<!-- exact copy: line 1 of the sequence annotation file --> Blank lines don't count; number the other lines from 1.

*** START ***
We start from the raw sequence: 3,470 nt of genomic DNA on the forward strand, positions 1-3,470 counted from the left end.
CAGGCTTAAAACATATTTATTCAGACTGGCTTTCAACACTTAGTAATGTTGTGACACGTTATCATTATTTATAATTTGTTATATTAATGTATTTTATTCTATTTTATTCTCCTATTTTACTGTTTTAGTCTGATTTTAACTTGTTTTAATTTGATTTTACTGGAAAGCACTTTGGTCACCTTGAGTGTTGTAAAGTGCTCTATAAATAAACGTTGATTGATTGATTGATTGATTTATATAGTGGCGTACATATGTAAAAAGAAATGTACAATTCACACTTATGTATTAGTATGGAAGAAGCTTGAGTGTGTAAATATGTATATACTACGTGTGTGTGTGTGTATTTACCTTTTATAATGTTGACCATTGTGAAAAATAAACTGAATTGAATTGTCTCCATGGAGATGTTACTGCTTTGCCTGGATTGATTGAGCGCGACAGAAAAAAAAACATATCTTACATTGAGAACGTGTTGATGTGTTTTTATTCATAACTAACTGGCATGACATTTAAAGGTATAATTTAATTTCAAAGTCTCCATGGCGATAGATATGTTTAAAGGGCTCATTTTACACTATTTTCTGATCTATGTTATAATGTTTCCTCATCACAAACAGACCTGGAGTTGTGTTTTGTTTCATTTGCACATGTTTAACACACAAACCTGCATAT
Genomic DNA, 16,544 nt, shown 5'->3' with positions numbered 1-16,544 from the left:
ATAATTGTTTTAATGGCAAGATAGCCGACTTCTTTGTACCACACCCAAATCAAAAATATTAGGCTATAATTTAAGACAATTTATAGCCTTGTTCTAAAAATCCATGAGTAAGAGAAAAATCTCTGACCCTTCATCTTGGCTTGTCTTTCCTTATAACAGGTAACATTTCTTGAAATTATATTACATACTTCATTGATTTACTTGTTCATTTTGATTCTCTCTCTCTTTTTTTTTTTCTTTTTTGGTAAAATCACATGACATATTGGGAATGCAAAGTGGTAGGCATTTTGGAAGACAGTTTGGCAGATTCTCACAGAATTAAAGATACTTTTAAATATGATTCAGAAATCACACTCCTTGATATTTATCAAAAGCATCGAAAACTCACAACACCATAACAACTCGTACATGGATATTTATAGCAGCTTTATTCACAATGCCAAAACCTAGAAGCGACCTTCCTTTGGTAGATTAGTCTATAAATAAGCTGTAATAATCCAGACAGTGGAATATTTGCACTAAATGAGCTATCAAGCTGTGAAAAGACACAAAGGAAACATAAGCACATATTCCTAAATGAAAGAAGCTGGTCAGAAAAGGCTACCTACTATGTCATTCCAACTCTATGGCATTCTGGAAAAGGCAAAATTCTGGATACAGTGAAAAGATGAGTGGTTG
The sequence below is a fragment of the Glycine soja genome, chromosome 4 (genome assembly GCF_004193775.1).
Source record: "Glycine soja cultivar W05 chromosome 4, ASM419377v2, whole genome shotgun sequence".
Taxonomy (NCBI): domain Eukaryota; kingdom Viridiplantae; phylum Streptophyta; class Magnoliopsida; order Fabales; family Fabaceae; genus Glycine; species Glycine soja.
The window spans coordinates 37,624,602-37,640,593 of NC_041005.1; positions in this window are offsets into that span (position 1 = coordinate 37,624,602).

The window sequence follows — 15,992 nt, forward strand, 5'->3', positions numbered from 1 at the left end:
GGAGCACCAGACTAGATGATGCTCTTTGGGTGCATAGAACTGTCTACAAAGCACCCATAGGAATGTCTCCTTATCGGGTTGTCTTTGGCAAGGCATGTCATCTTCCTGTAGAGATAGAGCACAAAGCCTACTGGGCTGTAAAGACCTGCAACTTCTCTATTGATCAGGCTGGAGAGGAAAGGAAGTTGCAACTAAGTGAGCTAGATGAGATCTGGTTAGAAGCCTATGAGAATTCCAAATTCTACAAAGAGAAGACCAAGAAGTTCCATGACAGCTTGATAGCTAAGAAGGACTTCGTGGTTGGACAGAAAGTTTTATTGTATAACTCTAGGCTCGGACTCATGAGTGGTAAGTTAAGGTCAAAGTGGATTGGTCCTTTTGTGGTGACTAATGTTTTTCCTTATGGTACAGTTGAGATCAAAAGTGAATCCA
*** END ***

We start from the raw sequence: 3,470 nt of genomic DNA on the forward strand, positions 1-3,470 counted from the left end.